2 Current status and issues with offenses by young offenders

With young offenders the rate per population of those cleared for non-traffic penal code offenses was higher than with whole adults, although lower than juveniles (Fig. 7-2-1-1-1 [2]), and the proportion of young offenders to total offenders cleared for non-traffic penal code offenses was also relatively high (Fig. 7-2-1-1-3). Examining the percent distribution of young offenders by type of offense revealed that theft accounted for the highest proportion as with juveniles (Fig. 7-2-1-1-8), but when compared to juvenile delinquents the modus operandi of theft tended to be more malignant and diverse (Fig. 7-2-1-1-11), and the proportion of offenses other than theft was also high, thus indicating greater diversity and dispersive trends in their criminal tendencies (Table 7-2-2-2).

In addition, approximately 47% of probationers at age 20-29 and approximately 38% of new inmates within the same range of age had histories of protective measures while juveniles (Fig. 7-2-5-2), thus their delinquent tendencies were considered not to have been sufficiently corrected, which then led them to subsequent criminal punishment.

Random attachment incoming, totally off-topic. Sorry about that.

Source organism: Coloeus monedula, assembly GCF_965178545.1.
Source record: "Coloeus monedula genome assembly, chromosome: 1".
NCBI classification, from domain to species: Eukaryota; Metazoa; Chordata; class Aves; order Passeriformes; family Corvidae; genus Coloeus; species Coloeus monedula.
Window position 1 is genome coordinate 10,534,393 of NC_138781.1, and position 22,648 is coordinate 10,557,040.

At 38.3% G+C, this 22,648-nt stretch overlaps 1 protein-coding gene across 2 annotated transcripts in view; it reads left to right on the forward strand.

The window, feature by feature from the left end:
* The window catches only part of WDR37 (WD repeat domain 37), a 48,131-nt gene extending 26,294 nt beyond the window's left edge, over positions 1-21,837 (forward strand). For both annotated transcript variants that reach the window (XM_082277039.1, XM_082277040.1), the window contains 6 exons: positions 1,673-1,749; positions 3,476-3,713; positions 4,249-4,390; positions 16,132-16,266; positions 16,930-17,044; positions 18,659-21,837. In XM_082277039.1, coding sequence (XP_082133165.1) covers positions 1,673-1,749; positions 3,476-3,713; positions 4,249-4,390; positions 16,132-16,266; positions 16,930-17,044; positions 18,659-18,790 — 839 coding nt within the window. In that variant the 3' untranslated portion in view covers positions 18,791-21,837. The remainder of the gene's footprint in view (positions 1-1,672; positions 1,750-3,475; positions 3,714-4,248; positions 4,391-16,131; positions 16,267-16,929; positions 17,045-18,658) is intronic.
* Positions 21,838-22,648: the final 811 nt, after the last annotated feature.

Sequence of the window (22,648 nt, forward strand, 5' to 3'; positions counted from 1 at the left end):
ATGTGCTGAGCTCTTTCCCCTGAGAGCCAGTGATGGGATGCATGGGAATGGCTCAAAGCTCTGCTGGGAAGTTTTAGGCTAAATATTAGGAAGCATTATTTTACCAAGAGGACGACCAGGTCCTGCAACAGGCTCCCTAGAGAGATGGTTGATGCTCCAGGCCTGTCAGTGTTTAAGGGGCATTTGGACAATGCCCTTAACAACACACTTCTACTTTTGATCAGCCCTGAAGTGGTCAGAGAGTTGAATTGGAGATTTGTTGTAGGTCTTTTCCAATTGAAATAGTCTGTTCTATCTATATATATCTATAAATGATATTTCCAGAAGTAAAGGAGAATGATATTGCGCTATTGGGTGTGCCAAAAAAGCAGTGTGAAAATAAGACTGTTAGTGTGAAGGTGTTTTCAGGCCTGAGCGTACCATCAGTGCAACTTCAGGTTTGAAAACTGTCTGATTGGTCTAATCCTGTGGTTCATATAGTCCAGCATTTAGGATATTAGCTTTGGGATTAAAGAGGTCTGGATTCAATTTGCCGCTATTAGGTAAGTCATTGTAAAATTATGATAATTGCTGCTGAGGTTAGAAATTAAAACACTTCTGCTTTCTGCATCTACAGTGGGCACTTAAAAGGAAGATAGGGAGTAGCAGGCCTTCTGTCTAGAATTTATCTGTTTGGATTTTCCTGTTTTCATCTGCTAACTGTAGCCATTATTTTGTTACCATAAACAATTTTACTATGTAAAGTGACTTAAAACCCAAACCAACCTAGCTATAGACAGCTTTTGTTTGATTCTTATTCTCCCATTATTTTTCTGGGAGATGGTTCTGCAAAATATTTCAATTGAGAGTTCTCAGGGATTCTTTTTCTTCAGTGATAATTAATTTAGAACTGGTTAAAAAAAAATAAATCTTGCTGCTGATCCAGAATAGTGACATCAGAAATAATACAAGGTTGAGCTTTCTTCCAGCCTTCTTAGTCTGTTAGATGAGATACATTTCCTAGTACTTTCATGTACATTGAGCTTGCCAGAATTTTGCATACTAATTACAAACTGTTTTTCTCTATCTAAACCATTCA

The survey on the featured article, which examined the criminal punishment status of those discharged from juvenile training schools, revealed that 38.5% were sanctioned criminally by age 25 (Fig. 7-3-2-1), and juveniles committed theft, violent, sexual, and drug offenses, had higher rate to commit the same type of crime as before than other people, thus indicating that their criminal tendencies maintaind the course. In addition, and regardless of the type of delinquencies while juveniles, almost 50% of those that subsequently criminally punished committed theft, and their modus operandi tended to be more malignant than juveniles (Fig. 7-3-3-2-3, Table 7-3-3-2-1, Fig. 7-3-2-7). Theft, mainly shoplifting, accounted for a high proportion of juvenile delinquencies and is a delinquency that juveniles initially commit at a relatively young age, but the modus operandi tended to then become more malignant as the age of the offender rose, thus taking appropriate measures at an early stage of juvenile delinquencies is considered particularly important. In addition, of juveniles who committed violent delinquencies in this research 70% of those with two or more histories of commitment to a juvenile training school received criminal sanction and approximately 40% were sentenced to imprisonment without suspension of execution of the sentence, thus indicating the significance of their problems both in terms of quantity and quality, and the importance to enhance guidance to eliminate their problematic dispositional and environment-related problems, as well as environmental adjustments. It is also suggested that enhanced guidance for juveniles that committed drug delinquencies is necessary, based on the fact that a high percentage of males who committed drug delinquencies committed offenses after being discharged from juvenile training schools, with the type of offense tending not to be limited to drug offenses but also include other offenses (Fig. 7-3-3-2-4, Fig. 7-3-3-2-5), and that the number of young offenders cleared for drug offenses was large (Fig. 7-2-1-2-2). Furthermore, those of the sexual offense were considered to have their peculiar problems as the results of the analysis of the other offense types did not apply to them. It is, therefore, necessary to identify the problems specific to each individual, including the problems originated from sexual delinquencies, and to provide them with suitable treatment.